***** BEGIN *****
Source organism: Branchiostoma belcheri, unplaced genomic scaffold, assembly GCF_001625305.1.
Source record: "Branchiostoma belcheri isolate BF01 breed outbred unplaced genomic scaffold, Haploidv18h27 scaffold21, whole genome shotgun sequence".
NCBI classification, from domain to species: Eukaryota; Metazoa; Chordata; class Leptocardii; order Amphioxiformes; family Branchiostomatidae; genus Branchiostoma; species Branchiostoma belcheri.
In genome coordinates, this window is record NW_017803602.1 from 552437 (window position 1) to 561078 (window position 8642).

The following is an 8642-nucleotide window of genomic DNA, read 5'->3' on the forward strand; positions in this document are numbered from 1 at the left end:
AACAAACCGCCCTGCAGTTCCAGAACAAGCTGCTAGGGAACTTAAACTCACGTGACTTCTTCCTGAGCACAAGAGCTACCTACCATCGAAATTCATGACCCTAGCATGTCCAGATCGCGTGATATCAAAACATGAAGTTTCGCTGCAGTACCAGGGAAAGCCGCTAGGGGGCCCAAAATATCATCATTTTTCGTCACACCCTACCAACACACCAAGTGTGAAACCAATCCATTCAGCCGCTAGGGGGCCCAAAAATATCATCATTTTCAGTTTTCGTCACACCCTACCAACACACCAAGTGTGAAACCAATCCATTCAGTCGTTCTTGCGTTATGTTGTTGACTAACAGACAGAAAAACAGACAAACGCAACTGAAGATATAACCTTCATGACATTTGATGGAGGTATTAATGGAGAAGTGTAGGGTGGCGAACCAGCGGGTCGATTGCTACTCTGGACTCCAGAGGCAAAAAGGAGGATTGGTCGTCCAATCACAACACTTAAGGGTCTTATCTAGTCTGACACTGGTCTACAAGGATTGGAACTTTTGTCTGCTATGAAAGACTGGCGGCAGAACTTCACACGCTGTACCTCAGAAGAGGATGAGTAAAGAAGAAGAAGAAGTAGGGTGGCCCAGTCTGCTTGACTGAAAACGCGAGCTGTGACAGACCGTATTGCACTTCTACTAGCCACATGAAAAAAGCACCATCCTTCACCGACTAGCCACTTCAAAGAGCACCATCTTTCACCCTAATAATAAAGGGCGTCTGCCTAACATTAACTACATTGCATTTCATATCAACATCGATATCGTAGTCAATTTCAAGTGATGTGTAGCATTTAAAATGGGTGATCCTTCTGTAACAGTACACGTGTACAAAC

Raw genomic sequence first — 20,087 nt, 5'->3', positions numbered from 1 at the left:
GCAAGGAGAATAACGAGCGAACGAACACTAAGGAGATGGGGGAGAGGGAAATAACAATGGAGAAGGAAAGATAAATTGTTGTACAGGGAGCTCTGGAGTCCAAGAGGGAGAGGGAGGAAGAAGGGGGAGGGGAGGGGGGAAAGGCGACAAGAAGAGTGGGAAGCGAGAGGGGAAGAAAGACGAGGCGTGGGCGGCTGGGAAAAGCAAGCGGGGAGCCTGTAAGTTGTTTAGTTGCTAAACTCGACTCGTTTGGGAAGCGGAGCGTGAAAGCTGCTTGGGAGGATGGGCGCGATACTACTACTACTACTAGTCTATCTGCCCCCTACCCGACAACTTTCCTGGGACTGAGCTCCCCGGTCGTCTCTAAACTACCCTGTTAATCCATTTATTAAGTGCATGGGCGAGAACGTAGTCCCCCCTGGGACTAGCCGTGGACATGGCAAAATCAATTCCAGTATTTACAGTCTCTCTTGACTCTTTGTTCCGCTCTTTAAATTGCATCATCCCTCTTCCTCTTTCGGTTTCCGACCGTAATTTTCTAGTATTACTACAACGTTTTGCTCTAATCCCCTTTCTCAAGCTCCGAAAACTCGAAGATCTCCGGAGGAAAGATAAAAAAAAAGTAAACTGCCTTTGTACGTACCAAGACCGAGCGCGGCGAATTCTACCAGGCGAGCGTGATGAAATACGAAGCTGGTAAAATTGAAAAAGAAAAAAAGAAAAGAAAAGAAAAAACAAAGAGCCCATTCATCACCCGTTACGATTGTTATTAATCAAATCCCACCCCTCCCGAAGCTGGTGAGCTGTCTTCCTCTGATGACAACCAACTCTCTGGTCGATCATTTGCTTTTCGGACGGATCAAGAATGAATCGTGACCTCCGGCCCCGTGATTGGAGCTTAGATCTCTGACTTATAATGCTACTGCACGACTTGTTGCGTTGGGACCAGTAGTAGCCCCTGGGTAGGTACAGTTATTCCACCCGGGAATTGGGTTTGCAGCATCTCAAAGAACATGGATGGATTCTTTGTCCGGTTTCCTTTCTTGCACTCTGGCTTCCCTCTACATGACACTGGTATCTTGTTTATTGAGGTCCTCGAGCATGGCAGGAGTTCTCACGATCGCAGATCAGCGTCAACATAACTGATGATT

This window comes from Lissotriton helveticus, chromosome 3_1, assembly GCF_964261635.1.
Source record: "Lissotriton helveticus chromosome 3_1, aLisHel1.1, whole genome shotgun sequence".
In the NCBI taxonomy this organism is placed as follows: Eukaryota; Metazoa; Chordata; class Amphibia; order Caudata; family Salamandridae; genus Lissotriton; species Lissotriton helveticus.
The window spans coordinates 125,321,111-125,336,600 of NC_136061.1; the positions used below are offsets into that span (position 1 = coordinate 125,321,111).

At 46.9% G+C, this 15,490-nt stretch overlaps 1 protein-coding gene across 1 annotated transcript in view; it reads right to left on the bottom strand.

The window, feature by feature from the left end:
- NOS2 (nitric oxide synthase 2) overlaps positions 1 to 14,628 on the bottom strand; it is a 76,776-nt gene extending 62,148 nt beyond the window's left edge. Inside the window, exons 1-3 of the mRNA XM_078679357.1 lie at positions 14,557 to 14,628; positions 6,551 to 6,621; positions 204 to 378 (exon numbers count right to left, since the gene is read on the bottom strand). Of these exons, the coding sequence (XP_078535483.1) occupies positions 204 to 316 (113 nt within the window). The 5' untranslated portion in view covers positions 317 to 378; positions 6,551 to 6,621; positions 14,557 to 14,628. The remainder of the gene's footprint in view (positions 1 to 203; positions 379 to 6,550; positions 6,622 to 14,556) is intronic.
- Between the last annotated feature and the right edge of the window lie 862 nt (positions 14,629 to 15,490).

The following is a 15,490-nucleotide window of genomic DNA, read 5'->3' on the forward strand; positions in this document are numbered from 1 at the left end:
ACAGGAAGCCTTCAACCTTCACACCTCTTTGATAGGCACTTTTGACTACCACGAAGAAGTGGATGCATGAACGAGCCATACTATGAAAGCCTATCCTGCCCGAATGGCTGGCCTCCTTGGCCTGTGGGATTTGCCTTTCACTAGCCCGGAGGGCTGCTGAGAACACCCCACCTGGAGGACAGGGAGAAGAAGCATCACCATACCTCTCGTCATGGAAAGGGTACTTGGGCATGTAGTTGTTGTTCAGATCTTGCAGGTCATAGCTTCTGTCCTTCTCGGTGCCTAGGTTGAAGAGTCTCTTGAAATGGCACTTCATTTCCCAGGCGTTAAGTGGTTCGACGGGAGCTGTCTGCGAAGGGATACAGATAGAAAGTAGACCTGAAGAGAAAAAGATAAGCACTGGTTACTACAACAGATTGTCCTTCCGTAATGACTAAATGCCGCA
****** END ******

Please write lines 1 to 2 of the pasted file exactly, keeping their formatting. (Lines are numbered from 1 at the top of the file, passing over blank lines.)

Source organism: Branchiostoma belcheri, unplaced genomic scaffold, assembly GCF_001625305.1.
Source record: "Branchiostoma belcheri isolate BF01 breed outbred unplaced genomic scaffold, Haploidv18h27 scaffold21, whole genome shotgun sequence".